Long running talks to hammer out a free trade agreement between 11 Asia Pacific countries have resumed in Auckland, sparking criticism and protest.
Opponents of the Trans-Pacific Partnership (TPP) say the high
level negotiations are undemocratic, and warn promised benefits
will come at a cost.
Placard-waving protesters made no secret of their opposition to high levels talks that have brought 500 international trade negotiators to New Zealand.
"It's being held in secret," said Robert Reid of First union.
"I mean this is the umpteenth meeting that's happened and we still don't know what's in the agreement."
A group of international experts in fields including public health, consumer rights and labour say they have been locked out of the discussions until a "stakeholder" day scheduled for Friday.
Law professor Jane Kelsey said the group of experts is "locked out of the entire Sky City Convention Centre for all 10 days except the so-called stakeholder day on Friday."
"We won't get to see the text of what they're negotiating until it's a done deal at the end of how many more rounds? It's hardly a democracy," Kelsey said.
"It is patently obvious that our Government is actively attempting to block us from having private interactions with negotiators who have their own concerns or want more information in areas where they lack expertise, or are simply polite enough to respond to requests for meetings," she said.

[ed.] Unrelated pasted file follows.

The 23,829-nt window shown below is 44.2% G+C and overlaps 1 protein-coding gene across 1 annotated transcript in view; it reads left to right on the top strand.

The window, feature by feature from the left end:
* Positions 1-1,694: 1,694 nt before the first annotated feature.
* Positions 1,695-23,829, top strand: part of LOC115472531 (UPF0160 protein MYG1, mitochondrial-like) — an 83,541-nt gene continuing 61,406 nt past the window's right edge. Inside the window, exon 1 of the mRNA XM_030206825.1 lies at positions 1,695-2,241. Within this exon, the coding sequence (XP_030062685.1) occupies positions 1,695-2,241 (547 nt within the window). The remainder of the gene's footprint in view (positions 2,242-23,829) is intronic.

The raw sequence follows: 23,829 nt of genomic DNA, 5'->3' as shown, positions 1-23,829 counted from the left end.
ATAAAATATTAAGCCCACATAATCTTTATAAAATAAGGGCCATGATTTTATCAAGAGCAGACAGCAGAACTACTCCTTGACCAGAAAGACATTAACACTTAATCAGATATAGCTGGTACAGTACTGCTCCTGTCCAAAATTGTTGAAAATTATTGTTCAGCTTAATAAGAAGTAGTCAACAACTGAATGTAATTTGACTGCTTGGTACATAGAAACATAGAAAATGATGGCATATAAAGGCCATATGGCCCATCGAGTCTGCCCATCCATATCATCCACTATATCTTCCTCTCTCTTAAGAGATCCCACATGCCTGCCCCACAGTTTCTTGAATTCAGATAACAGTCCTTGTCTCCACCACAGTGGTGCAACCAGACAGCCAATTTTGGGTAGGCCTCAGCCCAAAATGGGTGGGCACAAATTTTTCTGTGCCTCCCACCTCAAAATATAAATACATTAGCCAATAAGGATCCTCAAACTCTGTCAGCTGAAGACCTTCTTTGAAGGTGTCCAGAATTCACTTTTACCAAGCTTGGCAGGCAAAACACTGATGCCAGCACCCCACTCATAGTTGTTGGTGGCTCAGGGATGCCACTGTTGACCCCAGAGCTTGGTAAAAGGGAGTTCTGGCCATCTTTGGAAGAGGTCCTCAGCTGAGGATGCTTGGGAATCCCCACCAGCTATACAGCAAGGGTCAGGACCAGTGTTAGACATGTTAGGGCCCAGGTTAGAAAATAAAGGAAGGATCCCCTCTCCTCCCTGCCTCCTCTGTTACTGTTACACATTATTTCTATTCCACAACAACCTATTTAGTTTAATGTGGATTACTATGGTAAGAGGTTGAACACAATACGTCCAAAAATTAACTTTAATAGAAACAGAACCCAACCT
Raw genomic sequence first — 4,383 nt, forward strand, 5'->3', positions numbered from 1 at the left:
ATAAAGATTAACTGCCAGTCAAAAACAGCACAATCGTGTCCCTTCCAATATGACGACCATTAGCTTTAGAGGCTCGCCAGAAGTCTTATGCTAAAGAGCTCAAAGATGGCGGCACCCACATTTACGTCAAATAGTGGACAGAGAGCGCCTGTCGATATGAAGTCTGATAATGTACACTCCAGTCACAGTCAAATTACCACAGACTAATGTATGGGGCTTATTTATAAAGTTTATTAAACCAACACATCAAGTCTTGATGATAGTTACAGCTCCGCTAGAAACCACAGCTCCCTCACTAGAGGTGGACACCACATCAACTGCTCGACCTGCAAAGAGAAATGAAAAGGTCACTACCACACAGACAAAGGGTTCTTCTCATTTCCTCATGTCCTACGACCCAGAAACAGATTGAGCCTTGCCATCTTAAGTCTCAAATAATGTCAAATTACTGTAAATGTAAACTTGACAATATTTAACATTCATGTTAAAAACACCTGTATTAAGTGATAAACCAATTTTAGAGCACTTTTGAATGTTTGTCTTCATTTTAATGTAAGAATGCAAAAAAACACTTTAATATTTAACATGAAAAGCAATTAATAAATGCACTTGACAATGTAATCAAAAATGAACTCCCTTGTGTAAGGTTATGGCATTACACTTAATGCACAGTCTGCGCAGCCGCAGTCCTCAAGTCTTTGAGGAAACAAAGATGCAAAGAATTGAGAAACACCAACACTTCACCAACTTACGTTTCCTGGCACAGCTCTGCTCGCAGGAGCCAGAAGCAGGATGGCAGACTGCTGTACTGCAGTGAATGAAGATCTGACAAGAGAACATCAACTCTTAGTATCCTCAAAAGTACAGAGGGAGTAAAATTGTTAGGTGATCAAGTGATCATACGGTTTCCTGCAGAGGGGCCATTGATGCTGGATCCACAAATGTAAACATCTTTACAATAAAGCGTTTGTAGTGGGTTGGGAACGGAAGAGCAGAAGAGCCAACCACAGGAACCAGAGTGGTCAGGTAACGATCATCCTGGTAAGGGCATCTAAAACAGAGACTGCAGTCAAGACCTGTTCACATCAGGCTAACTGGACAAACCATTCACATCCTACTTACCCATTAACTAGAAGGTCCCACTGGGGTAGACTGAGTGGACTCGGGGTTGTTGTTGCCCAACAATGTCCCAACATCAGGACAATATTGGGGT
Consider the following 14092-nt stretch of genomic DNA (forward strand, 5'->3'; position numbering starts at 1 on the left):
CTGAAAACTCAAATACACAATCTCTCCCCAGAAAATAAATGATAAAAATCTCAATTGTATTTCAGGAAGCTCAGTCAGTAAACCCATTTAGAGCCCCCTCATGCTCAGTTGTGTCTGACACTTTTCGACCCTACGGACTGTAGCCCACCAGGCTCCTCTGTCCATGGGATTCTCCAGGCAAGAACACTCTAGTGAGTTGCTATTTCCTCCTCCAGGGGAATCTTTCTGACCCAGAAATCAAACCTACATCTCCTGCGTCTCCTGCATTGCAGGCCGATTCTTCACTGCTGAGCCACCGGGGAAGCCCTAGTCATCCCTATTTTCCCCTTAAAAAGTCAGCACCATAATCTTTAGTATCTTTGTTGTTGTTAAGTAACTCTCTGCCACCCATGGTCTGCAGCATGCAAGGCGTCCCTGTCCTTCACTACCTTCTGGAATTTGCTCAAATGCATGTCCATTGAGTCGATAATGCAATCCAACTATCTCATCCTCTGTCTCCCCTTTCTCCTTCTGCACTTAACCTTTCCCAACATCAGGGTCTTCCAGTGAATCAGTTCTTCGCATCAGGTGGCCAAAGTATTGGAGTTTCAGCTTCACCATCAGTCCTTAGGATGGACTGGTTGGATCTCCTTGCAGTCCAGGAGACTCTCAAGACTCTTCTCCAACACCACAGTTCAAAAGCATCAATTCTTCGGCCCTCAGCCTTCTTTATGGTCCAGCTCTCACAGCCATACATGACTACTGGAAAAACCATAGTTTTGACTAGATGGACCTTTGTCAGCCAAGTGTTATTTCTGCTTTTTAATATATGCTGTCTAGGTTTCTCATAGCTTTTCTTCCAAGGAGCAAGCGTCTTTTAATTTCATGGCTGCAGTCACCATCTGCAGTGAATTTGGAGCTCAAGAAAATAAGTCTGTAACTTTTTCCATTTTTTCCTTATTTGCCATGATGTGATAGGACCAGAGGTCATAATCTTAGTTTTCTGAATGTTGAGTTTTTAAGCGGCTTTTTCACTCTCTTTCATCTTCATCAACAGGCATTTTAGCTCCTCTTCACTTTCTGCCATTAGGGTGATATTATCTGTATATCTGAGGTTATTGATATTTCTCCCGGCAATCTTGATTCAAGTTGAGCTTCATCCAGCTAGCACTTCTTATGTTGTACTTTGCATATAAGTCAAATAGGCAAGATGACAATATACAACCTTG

Green Party leader Russel Norman called for the Government to
act at once to open up the negotiations.
"The current restrictions put in place by the New Zealand Government confirm suspicions that the TPP negotiations are inherently anti-democratic," Norman said.
"These negotiations are being carried out by unelected officials yet the decisions they are making have the ability to affect the way current and future governments can make laws."
Prime Minister John Key told TV ONE's Breakfast the TPP "is totally democratic because it has to go through Parliament and political parties have to for for it or vote against it."
Fears over tariffs, medicines
The Auckland meeting is the 15th that has tackled the complex
issue of free trade between New Zealand, the US, Australia,
Brunei, Chile, Malaysia, Peru, Singapore, Vietnam, Canada and
The aim is freeing up trade in the Asia Pacific region. Thirty eight percent of New Zealand's trade is with these countries, and four of them are among our top 10 trading partners, including our biggest and closest, Australia.
But Australian and New Zealand farmers are worried that removing the tariffs put on their agricultural products will end up in the "too hard" basket.
They have united to demand a clear timetable.
"We want comprehensive reduction in tariffs. We want certainty regarding timelines. We certainly don't want to leave things to drift," said Bruce Wills of Federated Farmers.
Opponents also fear a deal will leave New Zealand's drug-buying agency Pharmac vulnerable to pressure from large pharmaceutical companies.
Kelsey said: "They want to be able to have a seat at the table of some of the decision making, and effectively to bust the cap that gives Pharmac real negotiating power."
The TPP negotiations have been widely opposed by anti-globalisation activists and academics over intellectual property demands made by the US and provisions that would let companies sue governments if policy decisions erode their profits.
There will be more opposition as the talks continue into next
week, with rallies in Wellington and Auckland over the next few